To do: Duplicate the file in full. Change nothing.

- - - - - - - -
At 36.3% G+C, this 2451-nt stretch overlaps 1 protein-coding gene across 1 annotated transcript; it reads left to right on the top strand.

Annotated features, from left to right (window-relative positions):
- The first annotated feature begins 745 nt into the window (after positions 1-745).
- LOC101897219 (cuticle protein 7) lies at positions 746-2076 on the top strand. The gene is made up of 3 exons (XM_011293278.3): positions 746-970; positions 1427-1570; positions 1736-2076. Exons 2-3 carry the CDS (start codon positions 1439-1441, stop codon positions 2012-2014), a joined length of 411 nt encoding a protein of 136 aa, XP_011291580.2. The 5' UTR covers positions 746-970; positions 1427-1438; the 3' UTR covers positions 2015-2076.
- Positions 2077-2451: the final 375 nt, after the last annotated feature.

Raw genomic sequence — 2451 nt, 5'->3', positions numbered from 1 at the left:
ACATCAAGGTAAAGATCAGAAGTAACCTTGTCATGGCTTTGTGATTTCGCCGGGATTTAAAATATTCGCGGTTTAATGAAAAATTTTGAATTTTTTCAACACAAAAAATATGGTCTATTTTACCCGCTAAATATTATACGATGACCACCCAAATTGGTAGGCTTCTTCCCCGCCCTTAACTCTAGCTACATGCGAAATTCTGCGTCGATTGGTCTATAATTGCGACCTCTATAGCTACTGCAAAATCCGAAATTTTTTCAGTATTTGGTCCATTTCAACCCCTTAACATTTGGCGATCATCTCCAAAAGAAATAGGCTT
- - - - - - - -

At 36.3% G+C, this 2451-nt stretch overlaps 1 protein-coding gene across 1 annotated transcript; it reads left to right on the top strand.

Annotated features, from left to right (window-relative positions):
- The first annotated feature begins 745 nt into the window (after positions 1-745).
- LOC101897219 (cuticle protein 7) lies at positions 746-2076 on the top strand. The gene is made up of 3 exons (XM_011293278.3): positions 746-970; positions 1427-1570; positions 1736-2076. Exons 2-3 carry the CDS (start codon positions 1439-1441, stop codon positions 2012-2014), a joined length of 411 nt encoding a protein of 136 aa, XP_011291580.2. The 5' UTR covers positions 746-970; positions 1427-1438; the 3' UTR covers positions 2015-2076.
- Positions 2077-2451: the final 375 nt, after the last annotated feature.

Raw genomic sequence — 2451 nt, 5'->3', positions numbered from 1 at the left:
ACATCAAGGTAAAGATCAGAAGTAACCTTGTCATGGCTTTGTGATTTCGCCGGGATTTAAAATATTCGCGGTTTAATGAAAAATTTTGAATTTTTTCAACACAAAAAATATGGTCTATTTTACCCGCTAAATATTATACGATGACCACCCAAATTGGTAGGCTTCTTCCCCGCCCTTAACTCTAGCTACATGCGAAATTCTGCGTCGATTGGTCTATAATTGCGACCTCTATAGCTACTGCAAAATCCGAAATTTTTTCAGTATTTGGTCCATTTCAACCCCTTAACATTTGGCGATCATCTCCAAAAGAAATAGGCTT